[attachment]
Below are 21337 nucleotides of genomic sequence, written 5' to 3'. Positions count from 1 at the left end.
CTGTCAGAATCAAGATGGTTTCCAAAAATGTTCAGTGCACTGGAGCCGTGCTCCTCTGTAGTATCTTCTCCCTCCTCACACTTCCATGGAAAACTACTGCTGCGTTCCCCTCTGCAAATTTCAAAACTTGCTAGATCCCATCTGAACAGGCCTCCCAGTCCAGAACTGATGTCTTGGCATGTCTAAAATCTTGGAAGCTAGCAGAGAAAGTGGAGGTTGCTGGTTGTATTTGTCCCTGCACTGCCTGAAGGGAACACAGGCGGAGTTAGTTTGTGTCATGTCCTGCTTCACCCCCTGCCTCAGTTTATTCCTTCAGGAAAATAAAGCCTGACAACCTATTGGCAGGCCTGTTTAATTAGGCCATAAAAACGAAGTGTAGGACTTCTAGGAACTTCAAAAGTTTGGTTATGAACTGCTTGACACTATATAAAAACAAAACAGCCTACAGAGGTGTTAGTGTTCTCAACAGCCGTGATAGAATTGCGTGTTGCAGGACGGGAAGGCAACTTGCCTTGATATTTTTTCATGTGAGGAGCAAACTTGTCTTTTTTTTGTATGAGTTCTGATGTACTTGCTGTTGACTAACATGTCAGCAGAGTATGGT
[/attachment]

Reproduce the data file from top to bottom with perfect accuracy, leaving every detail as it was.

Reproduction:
Below are 21337 nucleotides of genomic sequence, written 5' to 3'. Positions count from 1 at the left end.
CTGTCAGAATCAAGATGGTTTCCAAAAATGTTCAGTGCACTGGAGCCGTGCTCCTCTGTAGTATCTTCTCCCTCCTCACACTTCCATGGAAAACTACTGCTGCGTTCCCCTCTGCAAATTTCAAAACTTGCTAGATCCCATCTGAACAGGCCTCCCAGTCCAGAACTGATGTCTTGGCATGTCTAAAATCTTGGAAGCTAGCAGAGAAAGTGGAGGTTGCTGGTTGTATTTGTCCCTGCACTGCCTGAAGGGAACACAGGCGGAGTTAGTTTGTGTCATGTCCTGCTTCACCCCCTGCCTCAGTTTATTCCTTCAGGAAAATAAAGCCTGACAACCTATTGGCAGGCCTGTTTAATTAGGCCATAAAAACGAAGTGTAGGACTTCTAGGAACTTCAAAAGTTTGGTTATGAACTGCTTGACACTATATAAAAACAAAACAGCCTACAGAGGTGTTAGTGTTCTCAACAGCCGTGATAGAATTGCGTGTTGCAGGACGGGAAGGCAACTTGCCTTGATATTTTTTCATGTGAGGAGCAAACTTGTCTTTTTTTTGTATGAGTTCTGATGTACTTGCTGTTGACTAACATGTCAGCAGAGTATGGT